The Queen, by Josh Levin

The phrase “welfare queen” has been around all my life, but I never knew where it came from. I never really thought about it other than to reject the term as racist and demeaning. I would hear it thrown around by politicians and people on the news as shorthand for people who didn’t really exist. In The Queen: The Forgotten Life Behind an American Myth, Josh Levin shows us the complicated history of the phrase and the even more complicated life behind it.

Linda Taylor—as Levin calls the woman at the center of the welfare queen hysteria—had almost as many birth dates as she had names. Her whole life was a series of lies made out of paper and bluff. But it wasn’t until a chance second meeting with a Chicago burglary detective that the wheels started to come off, legally speaking. Until 1974, no one was after Linda Taylor. Why would they? The crimes she was later convicted of were so bizarre and so new that no agency had jurisdiction to prosecute them. Still, once news broke in the Chicago Tribune of the woman with dozens of aliases stealing who knew how much money from a variety of social services, she became a national scandal. But as Levin finds out, Taylor might not have even been investigated for what might be the worst of her crimes: murder.

The Queen is roughly divided into three sections. In the first third, is a sometimes hard-to-follow description of Taylor’s life in the 1970s, when she was identified, investigated, prosecuted, and convicted for welfare fraud. Levin also covers the press coverage that made Taylor a watchword for a nation-wide movement to reduce welfare benefits and make it harder to get those benefits in the first place. While the actual legal case becomes a bit of an anti-climax (because of the difficulty in even proving who Taylor was and because of the lack of clear criminal law to make what she did a truly punishable offense), the legend of the welfare queen turned into something that helped elect Republican politicians who wanted to dismantle America’s social safety net. As I read this part, I was reminded of the early sections of A Square Meal, a book about food and economic relief during the Great Depression. In both The Queen and A Square Meal, the authors reveal an almost sadistic, deeply un-charitable history of welfare in America in which recipients are shamed, denigrated, and not really given the help they need to make it through hard times unscathed.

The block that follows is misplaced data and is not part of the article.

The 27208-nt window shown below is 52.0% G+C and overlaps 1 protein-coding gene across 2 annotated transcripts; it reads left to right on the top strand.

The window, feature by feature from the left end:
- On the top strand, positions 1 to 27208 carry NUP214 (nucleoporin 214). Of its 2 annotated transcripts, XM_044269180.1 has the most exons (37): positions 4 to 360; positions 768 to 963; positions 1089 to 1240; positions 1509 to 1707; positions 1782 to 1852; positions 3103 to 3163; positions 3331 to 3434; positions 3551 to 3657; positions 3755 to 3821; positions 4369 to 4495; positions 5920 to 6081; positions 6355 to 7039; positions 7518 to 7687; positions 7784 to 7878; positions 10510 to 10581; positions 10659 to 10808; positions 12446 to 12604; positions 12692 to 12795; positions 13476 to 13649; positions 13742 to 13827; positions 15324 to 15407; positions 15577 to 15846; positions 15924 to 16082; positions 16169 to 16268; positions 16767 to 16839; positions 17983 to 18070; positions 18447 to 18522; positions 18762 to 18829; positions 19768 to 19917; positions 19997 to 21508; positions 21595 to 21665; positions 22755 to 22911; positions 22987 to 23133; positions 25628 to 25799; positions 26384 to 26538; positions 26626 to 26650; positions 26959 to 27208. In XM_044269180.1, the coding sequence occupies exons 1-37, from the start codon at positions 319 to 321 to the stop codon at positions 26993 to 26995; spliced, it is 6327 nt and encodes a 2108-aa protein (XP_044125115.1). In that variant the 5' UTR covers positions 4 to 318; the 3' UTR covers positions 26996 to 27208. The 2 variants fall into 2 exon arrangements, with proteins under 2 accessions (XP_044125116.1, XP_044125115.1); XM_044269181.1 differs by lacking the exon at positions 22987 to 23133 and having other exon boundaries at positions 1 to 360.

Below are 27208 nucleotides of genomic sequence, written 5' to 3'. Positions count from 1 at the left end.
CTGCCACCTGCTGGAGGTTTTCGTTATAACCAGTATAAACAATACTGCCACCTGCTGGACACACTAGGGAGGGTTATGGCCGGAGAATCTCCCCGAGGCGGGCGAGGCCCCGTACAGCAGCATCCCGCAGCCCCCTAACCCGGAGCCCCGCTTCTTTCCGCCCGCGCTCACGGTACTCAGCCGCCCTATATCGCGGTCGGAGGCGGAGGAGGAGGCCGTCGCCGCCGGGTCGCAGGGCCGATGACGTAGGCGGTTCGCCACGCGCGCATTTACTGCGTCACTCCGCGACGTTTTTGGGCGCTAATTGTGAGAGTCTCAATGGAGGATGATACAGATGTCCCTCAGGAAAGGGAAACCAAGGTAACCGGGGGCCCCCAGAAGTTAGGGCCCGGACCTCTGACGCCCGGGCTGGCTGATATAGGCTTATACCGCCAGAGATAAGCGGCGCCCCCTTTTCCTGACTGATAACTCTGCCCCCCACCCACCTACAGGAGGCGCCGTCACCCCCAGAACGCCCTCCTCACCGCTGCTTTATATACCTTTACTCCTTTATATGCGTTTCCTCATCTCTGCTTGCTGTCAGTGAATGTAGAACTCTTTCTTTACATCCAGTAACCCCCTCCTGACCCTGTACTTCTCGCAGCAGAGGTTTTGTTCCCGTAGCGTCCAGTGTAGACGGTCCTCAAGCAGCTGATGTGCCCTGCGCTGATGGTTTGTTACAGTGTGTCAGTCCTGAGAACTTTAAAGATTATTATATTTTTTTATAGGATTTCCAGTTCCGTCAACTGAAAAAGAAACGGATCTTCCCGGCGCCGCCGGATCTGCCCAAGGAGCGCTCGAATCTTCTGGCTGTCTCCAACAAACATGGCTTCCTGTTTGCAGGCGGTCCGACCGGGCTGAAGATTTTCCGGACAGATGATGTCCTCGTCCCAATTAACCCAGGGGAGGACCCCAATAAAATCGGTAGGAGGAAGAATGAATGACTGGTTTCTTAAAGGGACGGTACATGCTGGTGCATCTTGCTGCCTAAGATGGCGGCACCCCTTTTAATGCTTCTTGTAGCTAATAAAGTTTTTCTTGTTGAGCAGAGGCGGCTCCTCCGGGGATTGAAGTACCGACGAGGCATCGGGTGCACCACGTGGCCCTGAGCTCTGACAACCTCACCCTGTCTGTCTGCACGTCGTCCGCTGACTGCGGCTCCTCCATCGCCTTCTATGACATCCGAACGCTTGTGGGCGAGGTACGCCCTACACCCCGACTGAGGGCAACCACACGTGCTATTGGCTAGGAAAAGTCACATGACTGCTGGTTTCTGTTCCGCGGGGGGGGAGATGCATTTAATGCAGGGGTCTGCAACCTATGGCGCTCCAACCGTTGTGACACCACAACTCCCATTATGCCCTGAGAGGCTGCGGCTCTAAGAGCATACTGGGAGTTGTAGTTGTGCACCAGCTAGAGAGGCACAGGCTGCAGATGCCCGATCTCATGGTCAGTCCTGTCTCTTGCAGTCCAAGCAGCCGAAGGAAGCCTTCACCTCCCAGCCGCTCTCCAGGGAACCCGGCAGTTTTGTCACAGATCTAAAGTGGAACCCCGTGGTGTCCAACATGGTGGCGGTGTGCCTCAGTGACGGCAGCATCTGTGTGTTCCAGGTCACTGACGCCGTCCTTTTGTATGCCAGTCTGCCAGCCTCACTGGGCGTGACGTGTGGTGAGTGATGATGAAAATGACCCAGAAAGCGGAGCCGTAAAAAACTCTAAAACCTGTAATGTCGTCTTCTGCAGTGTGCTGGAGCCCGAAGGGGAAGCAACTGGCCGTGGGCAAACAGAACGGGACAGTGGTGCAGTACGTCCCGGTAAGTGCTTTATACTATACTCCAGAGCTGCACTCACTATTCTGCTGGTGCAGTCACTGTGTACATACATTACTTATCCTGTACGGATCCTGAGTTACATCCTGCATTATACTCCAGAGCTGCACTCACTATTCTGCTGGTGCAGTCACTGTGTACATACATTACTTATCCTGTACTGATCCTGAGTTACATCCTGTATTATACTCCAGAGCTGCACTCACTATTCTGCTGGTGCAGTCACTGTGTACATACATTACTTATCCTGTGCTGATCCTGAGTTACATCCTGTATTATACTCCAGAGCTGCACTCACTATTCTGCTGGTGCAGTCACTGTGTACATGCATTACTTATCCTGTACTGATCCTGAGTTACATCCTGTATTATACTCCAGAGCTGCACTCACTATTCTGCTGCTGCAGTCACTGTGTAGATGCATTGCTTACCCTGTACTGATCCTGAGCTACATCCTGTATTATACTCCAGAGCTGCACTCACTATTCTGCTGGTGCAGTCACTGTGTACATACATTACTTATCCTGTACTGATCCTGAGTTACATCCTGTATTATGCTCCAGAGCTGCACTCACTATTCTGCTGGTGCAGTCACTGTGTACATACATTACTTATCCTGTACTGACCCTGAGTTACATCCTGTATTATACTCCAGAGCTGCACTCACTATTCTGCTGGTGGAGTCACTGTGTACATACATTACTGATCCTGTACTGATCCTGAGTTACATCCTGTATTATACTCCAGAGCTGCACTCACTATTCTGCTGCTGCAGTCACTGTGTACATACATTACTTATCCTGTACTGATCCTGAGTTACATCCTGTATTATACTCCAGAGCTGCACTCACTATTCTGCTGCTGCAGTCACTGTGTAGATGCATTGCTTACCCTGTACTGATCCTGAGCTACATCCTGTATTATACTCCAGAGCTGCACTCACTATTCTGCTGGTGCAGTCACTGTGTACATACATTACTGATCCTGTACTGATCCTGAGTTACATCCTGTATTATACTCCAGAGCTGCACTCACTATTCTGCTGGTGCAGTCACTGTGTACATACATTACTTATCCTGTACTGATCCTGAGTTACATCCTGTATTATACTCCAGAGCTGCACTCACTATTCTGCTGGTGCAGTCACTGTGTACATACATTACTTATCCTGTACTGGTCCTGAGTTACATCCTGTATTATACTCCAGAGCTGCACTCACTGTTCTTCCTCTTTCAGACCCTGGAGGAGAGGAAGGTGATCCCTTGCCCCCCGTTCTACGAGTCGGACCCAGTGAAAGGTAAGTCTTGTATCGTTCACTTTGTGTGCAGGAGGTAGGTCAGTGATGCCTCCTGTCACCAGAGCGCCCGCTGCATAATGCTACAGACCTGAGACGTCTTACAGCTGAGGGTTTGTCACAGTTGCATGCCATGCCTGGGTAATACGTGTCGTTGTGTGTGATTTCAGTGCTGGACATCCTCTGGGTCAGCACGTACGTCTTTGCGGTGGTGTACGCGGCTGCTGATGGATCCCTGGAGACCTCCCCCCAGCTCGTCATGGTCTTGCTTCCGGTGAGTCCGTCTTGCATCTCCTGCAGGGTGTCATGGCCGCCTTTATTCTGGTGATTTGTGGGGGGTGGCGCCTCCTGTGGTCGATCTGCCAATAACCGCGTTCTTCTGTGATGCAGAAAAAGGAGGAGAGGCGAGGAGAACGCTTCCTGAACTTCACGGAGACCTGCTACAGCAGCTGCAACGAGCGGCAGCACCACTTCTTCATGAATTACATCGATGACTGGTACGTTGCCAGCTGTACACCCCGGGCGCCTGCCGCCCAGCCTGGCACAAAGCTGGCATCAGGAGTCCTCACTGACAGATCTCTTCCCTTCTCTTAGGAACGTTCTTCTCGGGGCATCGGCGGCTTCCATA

Linda Taylor, 1977 (Image via Wikipedia)

The last two parts of The Queen attempt to trace Taylor’s life before and after she hit the national headlines. To me, these were the most interesting parts of the book. I had learned a little about Taylor’s life and crimes from the author’s 2013 article for Slate, but The Queen goes deeper. As it turns out, Taylor’s life is incredibly strange. I found it very sad, too, but I never pitied Taylor. Although she had plenty of strikes against her from the beginning—biracial heritage, a poor sharecropping family, a mother who farmed her out to other people to raise—Taylor causes so much suffering around her that any pity I felt was completely erased by the sense that there is something profoundly wrong with the person we know as Linda Taylor. There is compelling evidence that she may have killed at least one person and that she kidnapped children more than once.

I picked up The Queen because I wanted to know what that something was. It’s a question that Levin never really finds an answer for. Taylor lied so often and for so long that it’s hard to tell what her real motivations were. In the last part of the book, which describes Taylor’s final battles with the legal system and her institution after being found incompetent to stand trial, made me wonder if Taylor had been suffering from an undiagnosed mental illness for her entire life. I even wondered if maybe Taylor had contracted syphilis from her days as a sex worker in the 1940s and had never been treated for it. Perhaps she had lied about everything because she really couldn’t tell what was real and what wasn’t? Unfortunately, there is too much we don’t know about Taylor to say whether she was deliberately criminal, if she just couldn’t help herself, or some combination of the two.

Levin’s commentary on how politicians and ordinary Americans turned on the welfare system does a lot of explain why Taylor was such a flashpoint of controversy, even if he can’t really show us who Taylor really was (character-wise, he actually does find out her birth name and origins). I was also deeply impressed by the sheer scope of Levin’s archival research. It’s extraordinary what he was able to put together from newspaper stories, legal proceedings, and Taylor’s weird document trail. But above all, The Queen shows us that the welfare queen is a figment of the American imagination. Yes, there are criminals who take advantage of the system, but the vast majority of people on welfare are just trying to get back on their feet. Taylor’s outsize impact on the welfare system may be one of her biggest crimes (you know, apart from the murder and kidnapping), one that no one really took a look at until Levin started digging.

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